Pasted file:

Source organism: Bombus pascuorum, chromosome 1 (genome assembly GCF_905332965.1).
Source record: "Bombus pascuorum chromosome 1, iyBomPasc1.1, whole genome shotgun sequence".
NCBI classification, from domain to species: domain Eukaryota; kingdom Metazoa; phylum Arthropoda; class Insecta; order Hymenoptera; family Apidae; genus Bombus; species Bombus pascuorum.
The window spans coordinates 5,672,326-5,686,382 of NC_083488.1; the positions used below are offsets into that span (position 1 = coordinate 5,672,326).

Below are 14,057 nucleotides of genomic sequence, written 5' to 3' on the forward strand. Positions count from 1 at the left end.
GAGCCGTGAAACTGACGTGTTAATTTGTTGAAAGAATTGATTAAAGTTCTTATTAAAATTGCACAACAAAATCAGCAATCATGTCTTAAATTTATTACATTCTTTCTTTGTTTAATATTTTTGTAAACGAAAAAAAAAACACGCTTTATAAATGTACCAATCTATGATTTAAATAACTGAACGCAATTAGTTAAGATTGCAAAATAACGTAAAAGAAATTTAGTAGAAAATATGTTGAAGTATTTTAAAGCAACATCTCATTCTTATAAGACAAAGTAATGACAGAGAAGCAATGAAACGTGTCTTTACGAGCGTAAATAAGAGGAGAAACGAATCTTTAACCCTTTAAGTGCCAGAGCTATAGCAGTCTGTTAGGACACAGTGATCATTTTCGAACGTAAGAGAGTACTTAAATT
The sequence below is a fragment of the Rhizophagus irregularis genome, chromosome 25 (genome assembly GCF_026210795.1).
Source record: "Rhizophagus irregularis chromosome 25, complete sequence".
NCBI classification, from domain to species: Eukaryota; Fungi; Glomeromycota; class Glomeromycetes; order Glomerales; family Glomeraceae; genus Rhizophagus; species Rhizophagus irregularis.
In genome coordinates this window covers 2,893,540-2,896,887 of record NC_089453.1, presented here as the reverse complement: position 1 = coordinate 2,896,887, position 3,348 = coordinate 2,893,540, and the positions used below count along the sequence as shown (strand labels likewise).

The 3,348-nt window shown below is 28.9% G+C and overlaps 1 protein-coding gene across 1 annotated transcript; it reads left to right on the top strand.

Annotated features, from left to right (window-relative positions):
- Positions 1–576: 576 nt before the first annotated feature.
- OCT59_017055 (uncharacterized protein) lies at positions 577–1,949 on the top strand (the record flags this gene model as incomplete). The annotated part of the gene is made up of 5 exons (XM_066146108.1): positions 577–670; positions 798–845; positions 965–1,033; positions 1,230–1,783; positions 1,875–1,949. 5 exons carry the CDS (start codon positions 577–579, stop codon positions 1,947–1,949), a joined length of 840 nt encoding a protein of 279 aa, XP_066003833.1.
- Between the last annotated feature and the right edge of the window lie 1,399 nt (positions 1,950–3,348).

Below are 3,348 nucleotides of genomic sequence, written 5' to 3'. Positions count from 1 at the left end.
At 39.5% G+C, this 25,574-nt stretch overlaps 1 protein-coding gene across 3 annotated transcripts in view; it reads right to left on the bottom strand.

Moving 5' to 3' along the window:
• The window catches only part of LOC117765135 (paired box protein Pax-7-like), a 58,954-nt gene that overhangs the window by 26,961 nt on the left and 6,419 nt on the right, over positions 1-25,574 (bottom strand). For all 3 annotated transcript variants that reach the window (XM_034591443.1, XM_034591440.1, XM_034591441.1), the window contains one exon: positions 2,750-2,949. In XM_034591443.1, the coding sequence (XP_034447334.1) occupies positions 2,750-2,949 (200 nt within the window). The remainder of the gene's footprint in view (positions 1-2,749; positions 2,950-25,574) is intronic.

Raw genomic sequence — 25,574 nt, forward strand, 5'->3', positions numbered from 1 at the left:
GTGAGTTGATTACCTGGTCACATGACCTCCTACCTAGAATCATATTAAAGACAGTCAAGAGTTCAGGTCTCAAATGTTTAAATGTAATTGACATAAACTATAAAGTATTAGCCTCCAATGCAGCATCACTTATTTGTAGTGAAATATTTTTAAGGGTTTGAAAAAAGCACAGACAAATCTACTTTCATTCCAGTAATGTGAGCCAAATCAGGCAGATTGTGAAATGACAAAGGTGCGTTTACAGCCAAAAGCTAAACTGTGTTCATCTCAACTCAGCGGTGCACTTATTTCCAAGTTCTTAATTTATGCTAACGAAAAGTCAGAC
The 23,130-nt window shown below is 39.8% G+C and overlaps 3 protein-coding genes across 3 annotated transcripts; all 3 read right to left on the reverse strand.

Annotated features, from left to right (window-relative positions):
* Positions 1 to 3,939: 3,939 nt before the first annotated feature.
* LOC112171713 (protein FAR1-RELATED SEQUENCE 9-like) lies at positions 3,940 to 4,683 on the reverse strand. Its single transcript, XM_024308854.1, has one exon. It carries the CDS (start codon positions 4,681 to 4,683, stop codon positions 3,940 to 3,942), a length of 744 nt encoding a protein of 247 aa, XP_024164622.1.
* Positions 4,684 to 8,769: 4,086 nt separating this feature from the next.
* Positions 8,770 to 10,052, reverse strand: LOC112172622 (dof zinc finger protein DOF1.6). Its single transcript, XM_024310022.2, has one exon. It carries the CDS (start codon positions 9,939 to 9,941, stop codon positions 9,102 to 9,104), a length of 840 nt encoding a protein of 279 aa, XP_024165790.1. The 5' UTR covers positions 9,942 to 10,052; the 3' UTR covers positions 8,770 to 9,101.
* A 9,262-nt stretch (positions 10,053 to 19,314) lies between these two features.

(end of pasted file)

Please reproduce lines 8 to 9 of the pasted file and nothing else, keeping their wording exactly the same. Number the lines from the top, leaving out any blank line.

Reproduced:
Source record: "Rhizophagus irregularis chromosome 25, complete sequence".
NCBI classification, from domain to species: Eukaryota; Fungi; Glomeromycota; class Glomeromycetes; order Glomerales; family Glomeraceae; genus Rhizophagus; species Rhizophagus irregularis.